The general notion that “What a man can do, a woman can do better” is being proven by some women in Akure, Ondo State Capital as they daily make profits from driving commercial tricycles popularly known as “Keke Napep”, a profession known to be dominated by the male gender.
Tina Alfred was a businesswoman before she ventured into commercial tricycle driving. Her little business ceased to progress due to the challenges she encountered during the Covid-19 lockdown and #EndSars protest but her independent lifestyle could not make her stay idle, she needed to work.
She was inspired into taking up riding a tricycle in Akure to make daily earnings to sort out her everyday bills. Unlike her former business where she could not separate her profits from her expenditures, she reiterated that things have turned out to be better than before.
“Even my children know that I don’t like being a liability, depending on others to survive. That was why I gave driving a commercial tricycle a trial. Although, while learning how to drive, as a woman, I felt fear as time went on I was able to overcome it,” she noted.
Apart from fear factors, Tina explained how she was able to overlook the prejudice that emanated from people having seen her drive a tricycle.
“Most times, people driving tricycles are often belittled, especially women. Just like when I started, someone saw me on the road driving and her reaction was ‘Tina, has the situation gotten worse to the extent of driving a tricycle?'”
“I never mind. I saw driving as a thing of just going out in the morning, carrying people, and coming back home. Even, we have graduates among us who drive tricycles to earn a living and that hasn’t taken away their certificates from them,” Tina remarked.
For Babatunde Damilola, another female tricyclist in Akure, she got the boldness to start driving tricycles for a living from the idea that if women could drive cars and motorcycles, then they also can drive tricycles without fear.
Babatunde Damilola, a female tricyclist at Democracy pack, Oja-oba, Akure waiting for her turn to carry passengers. Photo credit: Emmanuel Oluwadola
Having worked as a teacher in a private school for eight years, she explained how driving a tricycle is of a better advantage than her previous job.
“Doing this job, I now have time for myself. There is no pressure or query from the boss. When it’s time to work, I work and when it’s time to rest, I rest and I am relieved.”
“Although people usually show some kind of attitude towards us for driving a tricycle, I didn’t let that affect me. My personal goal is what I am driving after and I am not after what people have to say,” Damilola disclosed.
Another young lady, Beke-ere Tueke claimed that after she finished as a graduate, things have been quite uneasy for her. Knowing that an idle hand is the devil’s tool, she wanted to get involved in what could fetch her money. After trying several jobs, she is now steering a tricycle for daily wages.
“I am riding a tricycle just for the meantime, not as a long-time occupation. The payments that I do receive from previous jobs weren’t enough to cater to my expenses. So the assurance of better daily income is what prompted me to start riding a tricycle.”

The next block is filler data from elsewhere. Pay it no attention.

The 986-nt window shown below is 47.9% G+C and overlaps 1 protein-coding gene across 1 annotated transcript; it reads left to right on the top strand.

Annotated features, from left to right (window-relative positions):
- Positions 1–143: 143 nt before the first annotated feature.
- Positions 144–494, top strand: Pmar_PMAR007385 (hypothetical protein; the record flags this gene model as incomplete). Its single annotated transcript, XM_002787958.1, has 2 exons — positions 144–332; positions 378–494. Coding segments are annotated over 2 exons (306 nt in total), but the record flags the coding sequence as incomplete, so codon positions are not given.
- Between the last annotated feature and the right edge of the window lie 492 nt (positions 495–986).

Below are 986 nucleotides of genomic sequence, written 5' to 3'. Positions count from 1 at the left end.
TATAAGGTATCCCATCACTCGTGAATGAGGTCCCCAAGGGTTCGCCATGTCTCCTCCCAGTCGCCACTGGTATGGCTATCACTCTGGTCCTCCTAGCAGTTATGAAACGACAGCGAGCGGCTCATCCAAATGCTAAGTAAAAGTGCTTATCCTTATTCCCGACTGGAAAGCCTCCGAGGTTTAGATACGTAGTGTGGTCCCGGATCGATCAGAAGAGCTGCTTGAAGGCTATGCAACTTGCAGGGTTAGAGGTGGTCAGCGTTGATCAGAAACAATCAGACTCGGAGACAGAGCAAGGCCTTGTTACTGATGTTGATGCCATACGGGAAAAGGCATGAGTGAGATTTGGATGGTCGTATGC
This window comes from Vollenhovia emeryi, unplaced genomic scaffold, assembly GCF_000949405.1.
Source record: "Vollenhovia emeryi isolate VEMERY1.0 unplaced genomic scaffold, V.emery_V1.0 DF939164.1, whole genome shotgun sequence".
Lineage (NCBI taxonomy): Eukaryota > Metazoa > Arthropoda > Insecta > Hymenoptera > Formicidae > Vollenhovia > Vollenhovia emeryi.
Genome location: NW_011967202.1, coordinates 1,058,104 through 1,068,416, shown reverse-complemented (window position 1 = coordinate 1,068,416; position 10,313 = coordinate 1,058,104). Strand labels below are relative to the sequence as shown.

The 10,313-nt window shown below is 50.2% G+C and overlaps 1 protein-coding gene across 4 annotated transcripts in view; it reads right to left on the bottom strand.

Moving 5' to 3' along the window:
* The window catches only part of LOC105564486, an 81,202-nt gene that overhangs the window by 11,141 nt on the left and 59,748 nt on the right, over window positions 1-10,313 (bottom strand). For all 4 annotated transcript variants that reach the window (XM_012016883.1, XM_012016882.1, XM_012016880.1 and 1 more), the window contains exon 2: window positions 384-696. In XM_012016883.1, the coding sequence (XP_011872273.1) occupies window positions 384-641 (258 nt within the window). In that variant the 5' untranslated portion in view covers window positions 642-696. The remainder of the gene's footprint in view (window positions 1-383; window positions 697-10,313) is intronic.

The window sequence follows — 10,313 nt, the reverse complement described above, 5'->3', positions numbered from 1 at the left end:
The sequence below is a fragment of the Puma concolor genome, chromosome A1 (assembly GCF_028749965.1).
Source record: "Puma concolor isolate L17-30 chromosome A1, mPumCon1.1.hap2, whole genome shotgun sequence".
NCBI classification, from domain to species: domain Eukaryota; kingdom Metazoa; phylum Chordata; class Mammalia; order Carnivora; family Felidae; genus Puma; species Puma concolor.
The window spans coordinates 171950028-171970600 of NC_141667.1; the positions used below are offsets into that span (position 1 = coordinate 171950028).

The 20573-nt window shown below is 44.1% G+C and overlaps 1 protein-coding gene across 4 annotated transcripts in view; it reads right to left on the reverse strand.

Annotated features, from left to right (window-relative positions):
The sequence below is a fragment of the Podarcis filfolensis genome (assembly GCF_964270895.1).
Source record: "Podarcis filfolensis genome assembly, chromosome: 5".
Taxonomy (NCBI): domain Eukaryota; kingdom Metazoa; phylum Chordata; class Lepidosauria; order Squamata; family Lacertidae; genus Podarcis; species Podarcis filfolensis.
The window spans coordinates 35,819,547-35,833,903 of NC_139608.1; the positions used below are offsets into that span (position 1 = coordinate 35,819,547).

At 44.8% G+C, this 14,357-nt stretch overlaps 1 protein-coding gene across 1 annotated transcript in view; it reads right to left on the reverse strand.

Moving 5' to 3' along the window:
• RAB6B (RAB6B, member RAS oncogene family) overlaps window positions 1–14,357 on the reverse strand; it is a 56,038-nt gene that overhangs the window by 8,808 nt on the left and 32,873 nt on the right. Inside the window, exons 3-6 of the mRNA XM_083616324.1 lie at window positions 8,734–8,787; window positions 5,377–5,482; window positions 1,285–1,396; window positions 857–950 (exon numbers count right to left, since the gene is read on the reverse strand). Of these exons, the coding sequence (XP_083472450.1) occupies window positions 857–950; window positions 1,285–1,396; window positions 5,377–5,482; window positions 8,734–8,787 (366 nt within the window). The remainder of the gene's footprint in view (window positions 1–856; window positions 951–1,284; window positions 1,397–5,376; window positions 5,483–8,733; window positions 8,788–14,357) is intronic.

Tueke also spoke on the peculiar challenges the women folk face in the trade.
“The challenges we face as women in this job are what we cannot put away. Challenges like oppression from male drivers who sometimes overtake our charters. The stress of collecting daily tickets, body pain, and rejection from female passengers are other problems we face as women in this job,” she narrated.
In Akure, More Women Are Getting Into Riding Tricycles Says Park Chairmen
Reacting to the situation, the Oda road Unit Chairman of tricyclists, Mr. Sunday Ojo commended the courage exercised by young ladies and women who are getting into driving tricycles in Akure and he echoed that they are increasing in numbers.
“Female tricyclists in our midst are trying and we have always been encouraging them. Before we allow them to start driving on the road, we give them proper training for them to overcome fear and other circumstances.”
“The number of female tricycle riders in Akure is increasing daily. The situation in the country has propelled some females into doing male jobs. Shockingly, they also bring other female colleagues into this business of driving,” Sunday Ojo noted.
Omosebi Sunday, the Unit Chairman of tricyclists plying Ondo road also confirmed how the number of female tricyclists in Akure is increasing daily and according to him, he recounted that it is not a crime for women to drive for daily income.
“12 years ago, it’s a long story of how we started the operation of Keke Napep in Akure. A lady called ‘Bukola’ was among the six of us who started this business at Olufoam in Akure.”
“But today, we can count more than 20 women that have joined the Union. Their numbers are increasing every day and most of them joined due to economic hardship in the country, hoping to meet their everyday needs,” Mr. Omosebi disclosed.
Meanwhile, Friday Ifioma, a resident of Akure selling cloth fabrics expressed his support for women driving tricycles to make money. He reaffirmed that some women have extraordinary strength and can do what men can do.
“For me, it’s a fantastic and welcome idea. At least, we have seen women flying airplanes and driving trucks and ships. So if we see women driving tricycles to make money I think that shouldn’t be a problem,” he said.
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